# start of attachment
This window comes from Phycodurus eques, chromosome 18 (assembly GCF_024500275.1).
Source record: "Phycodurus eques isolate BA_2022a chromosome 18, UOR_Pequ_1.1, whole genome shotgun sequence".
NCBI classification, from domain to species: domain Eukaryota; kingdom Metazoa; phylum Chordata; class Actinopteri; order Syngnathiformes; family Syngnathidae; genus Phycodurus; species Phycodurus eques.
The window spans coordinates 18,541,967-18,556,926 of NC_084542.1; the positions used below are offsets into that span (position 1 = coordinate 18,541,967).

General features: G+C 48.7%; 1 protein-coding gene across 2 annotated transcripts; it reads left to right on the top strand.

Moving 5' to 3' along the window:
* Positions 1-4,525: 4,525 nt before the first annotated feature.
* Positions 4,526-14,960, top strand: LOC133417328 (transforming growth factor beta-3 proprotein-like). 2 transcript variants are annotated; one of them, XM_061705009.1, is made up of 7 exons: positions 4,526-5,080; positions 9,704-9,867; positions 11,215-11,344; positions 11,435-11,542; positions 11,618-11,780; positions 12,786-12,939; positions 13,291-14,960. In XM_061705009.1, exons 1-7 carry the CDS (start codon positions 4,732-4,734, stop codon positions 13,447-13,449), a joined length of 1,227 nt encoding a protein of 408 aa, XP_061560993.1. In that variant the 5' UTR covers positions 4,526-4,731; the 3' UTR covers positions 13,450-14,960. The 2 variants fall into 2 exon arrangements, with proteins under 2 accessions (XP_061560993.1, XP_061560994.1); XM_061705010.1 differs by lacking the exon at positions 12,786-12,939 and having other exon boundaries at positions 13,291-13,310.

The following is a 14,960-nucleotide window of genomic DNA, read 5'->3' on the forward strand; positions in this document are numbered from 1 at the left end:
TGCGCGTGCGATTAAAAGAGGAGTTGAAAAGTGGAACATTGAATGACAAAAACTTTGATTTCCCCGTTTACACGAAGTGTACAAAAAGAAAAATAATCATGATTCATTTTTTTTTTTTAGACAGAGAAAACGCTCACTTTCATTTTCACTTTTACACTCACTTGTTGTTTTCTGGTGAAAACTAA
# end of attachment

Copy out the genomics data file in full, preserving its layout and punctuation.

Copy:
This window comes from Phycodurus eques, chromosome 18 (assembly GCF_024500275.1).
Source record: "Phycodurus eques isolate BA_2022a chromosome 18, UOR_Pequ_1.1, whole genome shotgun sequence".
NCBI classification, from domain to species: domain Eukaryota; kingdom Metazoa; phylum Chordata; class Actinopteri; order Syngnathiformes; family Syngnathidae; genus Phycodurus; species Phycodurus eques.
The window spans coordinates 18,541,967-18,556,926 of NC_084542.1; the positions used below are offsets into that span (position 1 = coordinate 18,541,967).

General features: G+C 48.7%; 1 protein-coding gene across 2 annotated transcripts; it reads left to right on the top strand.

Moving 5' to 3' along the window:
* Positions 1-4,525: 4,525 nt before the first annotated feature.
* Positions 4,526-14,960, top strand: LOC133417328 (transforming growth factor beta-3 proprotein-like). 2 transcript variants are annotated; one of them, XM_061705009.1, is made up of 7 exons: positions 4,526-5,080; positions 9,704-9,867; positions 11,215-11,344; positions 11,435-11,542; positions 11,618-11,780; positions 12,786-12,939; positions 13,291-14,960. In XM_061705009.1, exons 1-7 carry the CDS (start codon positions 4,732-4,734, stop codon positions 13,447-13,449), a joined length of 1,227 nt encoding a protein of 408 aa, XP_061560993.1. In that variant the 5' UTR covers positions 4,526-4,731; the 3' UTR covers positions 13,450-14,960. The 2 variants fall into 2 exon arrangements, with proteins under 2 accessions (XP_061560993.1, XP_061560994.1); XM_061705010.1 differs by lacking the exon at positions 12,786-12,939 and having other exon boundaries at positions 13,291-13,310.

The following is a 14,960-nucleotide window of genomic DNA, read 5'->3' on the forward strand; positions in this document are numbered from 1 at the left end:
TGCGCGTGCGATTAAAAGAGGAGTTGAAAAGTGGAACATTGAATGACAAAAACTTTGATTTCCCCGTTTACACGAAGTGTACAAAAAGAAAAATAATCATGATTCATTTTTTTTTTTTAGACAGAGAAAACGCTCACTTTCATTTTCACTTTTACACTCACTTGTTGTTTTCTGGTGAAAACTAA